Periodontology is the study of hard and soft tissues system, which supports teeth and maintains their position in the gum. Oral hygiene is very important not only for keeping our teeth in good condition but also for the health of the surrounding and supporting tissues.

When your gum is inflamed, red and swollen, it is highly recommended to visit a specialist, the periodontist. It is not advisable to wait too long because the inflammation of the gingiva can lead to serious problems such as periodontitis and bone loss.

What is periodontitis?

It is a more severe form of the gum disease, called gingivitis. Gingivitis occurs because a film of plaque, or bacteria accumulates on the teeth. It causes redness and swelling of the gingiva. When gingivitis is not treated, it develops into periodontitis. The main cause of periodontitis is the plaque. When plaque builds up around teeth, it begins to infect the gums. Bleeding gums, swollen gums, bad breath, shifting teeth, and a formation of pockets between teeth and gums are the symptoms that indicate the presence of the disease.

What are the stages of gum disease?

There are several stages of gum disease from mild to severe. These conditions can be avoided by regular brushing with the proper technique, flossing and dental check-ups (recommended frequency: twice a year)

Stages of gum disease
Stages of gum disease

1. Gingivitis – Mild Gum Disease

Gingivitis is an early stage of gum disease, that’s why it is so easy to ignore the first signs. It is an inflammation of the tissues surrounding and supporting the teeth. Poor dental hygiene, and consuming high carbohydrate foods can cause mild gum disease. Untreated gingivitis can progress to a higher level of inflammation, called periodontitis.

2. Early Periodontitis

Early periodontal disease means that the patient has a gingival pocket depth of 4 to 5 millimeters approximately. In this condition, the gum bleeds during brushing and flossing and the gum tissue start to draw back. The proper treatment can contain scaling and root planing. It is also important to encourage the patients to brush their teeth regularly with the proper technique and use floss.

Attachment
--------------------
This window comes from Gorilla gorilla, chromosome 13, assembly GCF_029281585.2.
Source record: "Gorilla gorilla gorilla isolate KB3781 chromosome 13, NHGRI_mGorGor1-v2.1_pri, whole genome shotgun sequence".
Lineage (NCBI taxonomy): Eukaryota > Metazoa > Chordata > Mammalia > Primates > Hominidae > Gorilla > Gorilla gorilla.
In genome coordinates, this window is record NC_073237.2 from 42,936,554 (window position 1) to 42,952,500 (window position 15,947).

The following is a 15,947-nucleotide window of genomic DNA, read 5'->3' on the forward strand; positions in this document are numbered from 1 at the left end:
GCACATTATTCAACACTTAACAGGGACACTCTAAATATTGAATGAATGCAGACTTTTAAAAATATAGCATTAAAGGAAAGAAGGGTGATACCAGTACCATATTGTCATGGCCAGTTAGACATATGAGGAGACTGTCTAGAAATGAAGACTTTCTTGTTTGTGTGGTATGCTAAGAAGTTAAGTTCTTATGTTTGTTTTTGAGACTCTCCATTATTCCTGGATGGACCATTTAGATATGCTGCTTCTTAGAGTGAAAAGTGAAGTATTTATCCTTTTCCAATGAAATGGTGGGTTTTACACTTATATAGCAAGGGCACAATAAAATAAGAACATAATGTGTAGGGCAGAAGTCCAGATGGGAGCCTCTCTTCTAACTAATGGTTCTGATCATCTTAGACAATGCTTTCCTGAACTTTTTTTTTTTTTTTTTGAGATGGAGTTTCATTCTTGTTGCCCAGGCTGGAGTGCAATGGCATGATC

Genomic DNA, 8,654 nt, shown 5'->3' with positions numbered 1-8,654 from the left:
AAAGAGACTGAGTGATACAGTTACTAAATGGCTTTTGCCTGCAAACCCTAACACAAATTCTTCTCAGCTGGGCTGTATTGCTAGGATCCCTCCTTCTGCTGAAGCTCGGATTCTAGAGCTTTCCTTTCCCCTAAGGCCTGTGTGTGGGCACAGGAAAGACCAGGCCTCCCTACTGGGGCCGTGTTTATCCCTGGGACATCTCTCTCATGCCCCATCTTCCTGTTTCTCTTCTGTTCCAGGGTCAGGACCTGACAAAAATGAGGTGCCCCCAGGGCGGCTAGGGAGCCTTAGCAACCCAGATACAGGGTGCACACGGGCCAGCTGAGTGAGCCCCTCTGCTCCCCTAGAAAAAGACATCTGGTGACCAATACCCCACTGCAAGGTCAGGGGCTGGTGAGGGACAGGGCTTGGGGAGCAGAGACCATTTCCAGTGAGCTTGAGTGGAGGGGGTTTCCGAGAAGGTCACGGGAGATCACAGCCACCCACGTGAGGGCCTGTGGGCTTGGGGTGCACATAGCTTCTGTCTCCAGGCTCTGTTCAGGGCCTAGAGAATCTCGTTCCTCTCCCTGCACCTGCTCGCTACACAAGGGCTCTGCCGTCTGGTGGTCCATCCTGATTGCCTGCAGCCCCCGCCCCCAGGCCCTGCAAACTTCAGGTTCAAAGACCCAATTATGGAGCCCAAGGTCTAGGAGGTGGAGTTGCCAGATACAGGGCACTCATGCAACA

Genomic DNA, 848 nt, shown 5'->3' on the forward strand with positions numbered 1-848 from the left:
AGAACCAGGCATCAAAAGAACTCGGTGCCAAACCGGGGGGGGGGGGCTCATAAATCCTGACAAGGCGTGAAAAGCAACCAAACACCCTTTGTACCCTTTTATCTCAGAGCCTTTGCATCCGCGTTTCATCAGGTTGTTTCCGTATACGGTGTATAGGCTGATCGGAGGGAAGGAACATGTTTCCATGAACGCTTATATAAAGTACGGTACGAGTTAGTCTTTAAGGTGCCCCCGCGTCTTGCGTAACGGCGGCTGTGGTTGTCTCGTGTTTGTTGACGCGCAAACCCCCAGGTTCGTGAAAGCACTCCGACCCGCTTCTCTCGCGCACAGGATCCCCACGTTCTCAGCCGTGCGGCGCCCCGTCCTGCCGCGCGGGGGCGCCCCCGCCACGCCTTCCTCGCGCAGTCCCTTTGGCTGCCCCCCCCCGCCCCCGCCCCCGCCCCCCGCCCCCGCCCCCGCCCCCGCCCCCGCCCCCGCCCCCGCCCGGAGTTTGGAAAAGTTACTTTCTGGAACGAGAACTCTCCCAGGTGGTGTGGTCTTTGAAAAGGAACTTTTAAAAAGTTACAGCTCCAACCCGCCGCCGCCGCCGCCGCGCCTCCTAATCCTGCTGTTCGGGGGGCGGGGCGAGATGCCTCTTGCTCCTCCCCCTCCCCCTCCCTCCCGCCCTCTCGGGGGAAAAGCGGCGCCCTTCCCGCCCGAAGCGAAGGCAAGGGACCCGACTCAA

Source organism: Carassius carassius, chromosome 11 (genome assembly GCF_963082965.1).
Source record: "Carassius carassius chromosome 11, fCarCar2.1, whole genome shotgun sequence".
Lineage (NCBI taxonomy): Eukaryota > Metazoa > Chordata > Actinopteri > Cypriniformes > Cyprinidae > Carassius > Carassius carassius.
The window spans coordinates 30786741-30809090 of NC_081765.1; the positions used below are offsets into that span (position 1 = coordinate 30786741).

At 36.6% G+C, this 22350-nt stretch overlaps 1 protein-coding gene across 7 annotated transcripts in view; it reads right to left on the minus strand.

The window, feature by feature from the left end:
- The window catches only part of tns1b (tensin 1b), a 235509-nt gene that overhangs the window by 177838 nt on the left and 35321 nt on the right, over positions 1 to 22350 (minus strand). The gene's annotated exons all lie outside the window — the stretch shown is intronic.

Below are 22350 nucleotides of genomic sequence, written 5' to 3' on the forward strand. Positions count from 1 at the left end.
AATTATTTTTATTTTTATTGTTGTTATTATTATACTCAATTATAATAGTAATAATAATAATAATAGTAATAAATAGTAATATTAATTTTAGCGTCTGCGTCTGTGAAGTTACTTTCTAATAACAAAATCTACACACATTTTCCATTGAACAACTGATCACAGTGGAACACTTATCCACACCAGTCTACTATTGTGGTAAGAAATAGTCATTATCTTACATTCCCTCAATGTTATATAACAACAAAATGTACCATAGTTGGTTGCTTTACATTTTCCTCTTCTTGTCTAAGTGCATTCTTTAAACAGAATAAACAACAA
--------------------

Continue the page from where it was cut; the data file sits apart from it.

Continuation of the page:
3. Moderate Periodontitis

At this stage, moderate levels of bone loss may occur. Gum recession leads to tooth sensitivity and an uncomfortable feeling. Pain around the teeth and bleeding can also occur. When the gums pull away from the teeth, the natural support system weakens, and the teeth can become loose. In this case, the patient has gingival pocket depths of between 6 and 7 millimeters. As part of the treatment, it is essential to clean and sanitize the area inside of the gingival pockets.

4. Severe periodontitis

At stage four, the gums are severely infected. The gingival pockets around the teeth are deeper than 7 millimeters. The patient feels intense pain while chewing. Bad breath also occurs. Tooth loss is very common. Advanced periodontitis has been tied to other serious health issues such as diabetes, heart diseases and certain types of cancer. After cleaning and sanitizing the area inside of the gingival pockets, the doctor may recommend bone grafting or dental implants.

The Causes of Periodontitis

Thorough cleaning of the teeth is as important for the teeth as for the gums. Let’s look together at what can happen if we neglect it:

  • The dental plaque remains between the tooth neck and the root by the gumline.
  • This can easily harden into tartar.
  • Tartar and plaque can descend deeper between the root and the gum creating periodontal pockets.
  • The bacteria induce constant inflammation.
  • This can lead to hidden cavities or even bone loss.

There is even more risk when the following factors are present:

  • vitamin deficiency
  • nutritional problems
  • some drugs
  • allergic reactions
  • stress
  • tobacco
  • wrongly placed tooth replacement or filling

The First Signs of Periodontitis

  • bleeding, inflamed gums